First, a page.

What does the OHCHR report on Kashmir say? Here’s why India thinks it is biased

A report released by the Office of the United Nations High Commissioner for Human Rights (OHCHR) said that civilians casualties in Kashmir between May 2018 and April 2019  were the highest they’ve been in the past decade. India’s Ministry of Foreign Affairs (MFA) has responded to this report with a strong condemnation alleging that the UN is attempting to violate Indian sovereignty. 

This 43-page “update” report follows the first one released in 2018 that detailed atrocities in Kashmir from June 2016 to June 2018. Both reports are critical of India and Pakistan for high-handed policy in Kashmir that allows sexual violence, political and religious persecution, and murder to flourish.

The second report notes that tensions between India and Pakistan escalated following the February Pulwama attack by a Jaish-e-Mohammad suicide bomber, but that there has been no prosecution of the armed forces for crimes committed against civilians. 

The update also says that neither country has “taken any concrete steps to address the numerous concerns raised.”

Like in 2018, India has spoken out against the UN report. However, the Pakistani government has ignored criticisms levelled against it and instead focused on what the report says about India.

Spokesperson for Pakistan’s Ministry of Foreign Affairs Dr. Mohammad Faisal tweeted, “second report by UN on Jammu & Kashmir once again affirms massive human rights violations perpetrated by the Indian occupation forces in IoK [India occupied Kashmir].”

‘OHCHR report is biased’, says India

On July 8, the Ministry of Foreign Affairs released a statement in response to the OHCHR report saying that its findings were false and violate Indian sovereignty.

“The update of the Report of the OHCHR is merely a continuation of the earlier false and motivated narrative on the situation in the Indian state of Jammu and Kashmir. Its assertions are in violation of India’s sovereignty and territorial integrity and ignore the core issue of cross-border terrorism,” said the ministry.

The statement says that violence in Kashmir occurs because of cross-border tensions that “emanate” from Pakistan. The ministry also slams the OHCHR report saying that its implication that the world’s largest democracy practices state-sponsored terrorism is unfounded.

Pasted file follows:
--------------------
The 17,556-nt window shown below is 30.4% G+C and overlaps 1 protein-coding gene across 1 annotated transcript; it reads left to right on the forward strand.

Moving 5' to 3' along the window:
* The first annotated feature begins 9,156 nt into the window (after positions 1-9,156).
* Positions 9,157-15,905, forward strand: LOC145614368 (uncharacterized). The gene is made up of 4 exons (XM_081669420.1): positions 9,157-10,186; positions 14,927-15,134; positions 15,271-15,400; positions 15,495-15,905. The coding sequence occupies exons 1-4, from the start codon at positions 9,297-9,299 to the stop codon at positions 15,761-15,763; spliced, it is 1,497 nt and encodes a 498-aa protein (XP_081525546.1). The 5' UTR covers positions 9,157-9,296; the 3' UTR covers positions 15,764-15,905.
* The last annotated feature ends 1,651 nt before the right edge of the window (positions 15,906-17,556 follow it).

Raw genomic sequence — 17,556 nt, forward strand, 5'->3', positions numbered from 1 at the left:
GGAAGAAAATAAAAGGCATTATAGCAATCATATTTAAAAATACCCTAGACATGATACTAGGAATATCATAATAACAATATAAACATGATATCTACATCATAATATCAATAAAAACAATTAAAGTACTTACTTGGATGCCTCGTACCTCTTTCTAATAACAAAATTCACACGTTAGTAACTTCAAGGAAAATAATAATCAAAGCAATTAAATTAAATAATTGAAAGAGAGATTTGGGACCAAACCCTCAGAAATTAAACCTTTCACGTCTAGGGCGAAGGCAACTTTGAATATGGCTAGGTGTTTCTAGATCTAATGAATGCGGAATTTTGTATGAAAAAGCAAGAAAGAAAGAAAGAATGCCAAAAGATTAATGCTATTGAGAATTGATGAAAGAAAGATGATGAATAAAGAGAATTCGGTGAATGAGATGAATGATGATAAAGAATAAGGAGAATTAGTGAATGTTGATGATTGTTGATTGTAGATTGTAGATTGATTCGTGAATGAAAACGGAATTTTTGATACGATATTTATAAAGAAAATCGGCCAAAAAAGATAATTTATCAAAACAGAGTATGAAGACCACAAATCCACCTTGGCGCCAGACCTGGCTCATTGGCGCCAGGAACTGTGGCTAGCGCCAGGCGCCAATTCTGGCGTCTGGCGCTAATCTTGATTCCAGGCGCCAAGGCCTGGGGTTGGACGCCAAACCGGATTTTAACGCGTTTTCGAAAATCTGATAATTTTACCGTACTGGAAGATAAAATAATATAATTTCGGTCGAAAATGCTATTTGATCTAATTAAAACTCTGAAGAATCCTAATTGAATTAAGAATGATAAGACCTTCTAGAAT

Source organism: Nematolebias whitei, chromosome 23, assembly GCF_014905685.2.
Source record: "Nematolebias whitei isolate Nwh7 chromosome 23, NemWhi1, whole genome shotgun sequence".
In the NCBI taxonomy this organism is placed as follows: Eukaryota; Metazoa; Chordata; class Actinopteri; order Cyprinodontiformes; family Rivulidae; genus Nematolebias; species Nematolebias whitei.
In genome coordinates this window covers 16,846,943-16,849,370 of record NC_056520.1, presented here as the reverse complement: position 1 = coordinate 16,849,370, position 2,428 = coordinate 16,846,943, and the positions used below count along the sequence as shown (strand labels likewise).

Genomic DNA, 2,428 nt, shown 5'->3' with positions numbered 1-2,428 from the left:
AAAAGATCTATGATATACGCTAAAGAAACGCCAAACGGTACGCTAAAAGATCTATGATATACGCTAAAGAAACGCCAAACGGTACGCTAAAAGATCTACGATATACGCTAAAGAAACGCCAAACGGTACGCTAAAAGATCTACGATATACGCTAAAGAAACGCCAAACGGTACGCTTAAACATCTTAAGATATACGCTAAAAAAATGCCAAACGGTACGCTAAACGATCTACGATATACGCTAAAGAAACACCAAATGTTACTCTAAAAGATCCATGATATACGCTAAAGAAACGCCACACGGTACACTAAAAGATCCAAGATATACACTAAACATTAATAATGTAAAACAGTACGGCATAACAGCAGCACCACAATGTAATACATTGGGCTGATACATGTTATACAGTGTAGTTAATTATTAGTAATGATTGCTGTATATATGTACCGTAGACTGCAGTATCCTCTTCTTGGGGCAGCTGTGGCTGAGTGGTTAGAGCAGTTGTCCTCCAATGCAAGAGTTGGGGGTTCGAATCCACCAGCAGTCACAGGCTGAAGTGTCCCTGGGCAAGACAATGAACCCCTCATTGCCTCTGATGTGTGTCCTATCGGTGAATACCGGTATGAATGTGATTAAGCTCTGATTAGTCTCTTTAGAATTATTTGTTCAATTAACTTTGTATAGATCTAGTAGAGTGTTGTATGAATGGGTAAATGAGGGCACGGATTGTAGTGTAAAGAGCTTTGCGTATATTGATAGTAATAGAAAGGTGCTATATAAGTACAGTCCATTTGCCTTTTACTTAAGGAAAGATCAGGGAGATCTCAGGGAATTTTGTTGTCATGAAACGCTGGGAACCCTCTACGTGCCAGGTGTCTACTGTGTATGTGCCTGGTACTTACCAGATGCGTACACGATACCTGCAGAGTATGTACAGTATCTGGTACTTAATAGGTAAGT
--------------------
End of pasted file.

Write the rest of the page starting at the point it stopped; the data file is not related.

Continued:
India goes on to say that it fully complies with all international standards on counter-terrorism and that Pakistan is at fault for “illegally and forcibly” occupying parts of Kashmir. 

“The prejudiced mindset of the Update has also chosen to wilfully ignore the determined and comprehensive socio-economic developmental efforts undertaken by the Government in the face of terrorist challenges,” says the ministry.

The statement adds that the government has registered a complaint against the report in the UN.

In 2018, India also rejected the first such report on Kashmir and expressed doubts about the UN’s ulterior motive in publishing it.

Spokesperson for the MFA said, “India rejects the report. It is fallacious, tendentious and motivated. We question the intent in bringing out such a report. It is a selective compilation of largely unverified information. It is overtly prejudiced and seeks to build a false narrative.”

What’s next for Kashmir?

In 2018, the report suggested that the UN Human Rights Council conduct an inquiry into the matter.

“… urged the Human Rights Council to consider the findings of this report, including the possible establishment of a commission of inquiry to conduct a comprehensive independent international investigation into allegations of human rights violations in Kashmir,” said the report.

The UN has also asked India to repeal the Armed Force Special Powers Act 1990 that gives the country’s armed forces the right to maintain decorum in “disturbed areas”. In the past, the act has come under fire for essentially giving the Indian army a legal pass for human rights violations in the name of national security.

The UN continues its appeal for an independent commission for all civilian casualties and cases of sexual violence that have taken place since 2016, including those “that have occurred in the context of security operations in Jammu and Kashmir.”

The report adds that India should provide reparations to people and families impacted by the country’s decisions in Kashmir.

The UN has also asked Pakistan to stop mis-using anti-terrorism laws to persecute dissidents and activists and follow international human rights standards in areas of Kashmir it controls.

The report also asks that Pakistan release all political prisoners and amend the Azad Kammu and Kashmir and Gilgit-Baltistan acts that criminalise Ahmadiyya Muslims and have other blasphemy-related provisions.

Finally, the report calls on both India and Pakistan to “fully respect the right of self-determination of the people of Kashmir as protected under international law.”

Rhea Arora is a Staff Writer at Qrius

India-PakistanKashmirUnited Nations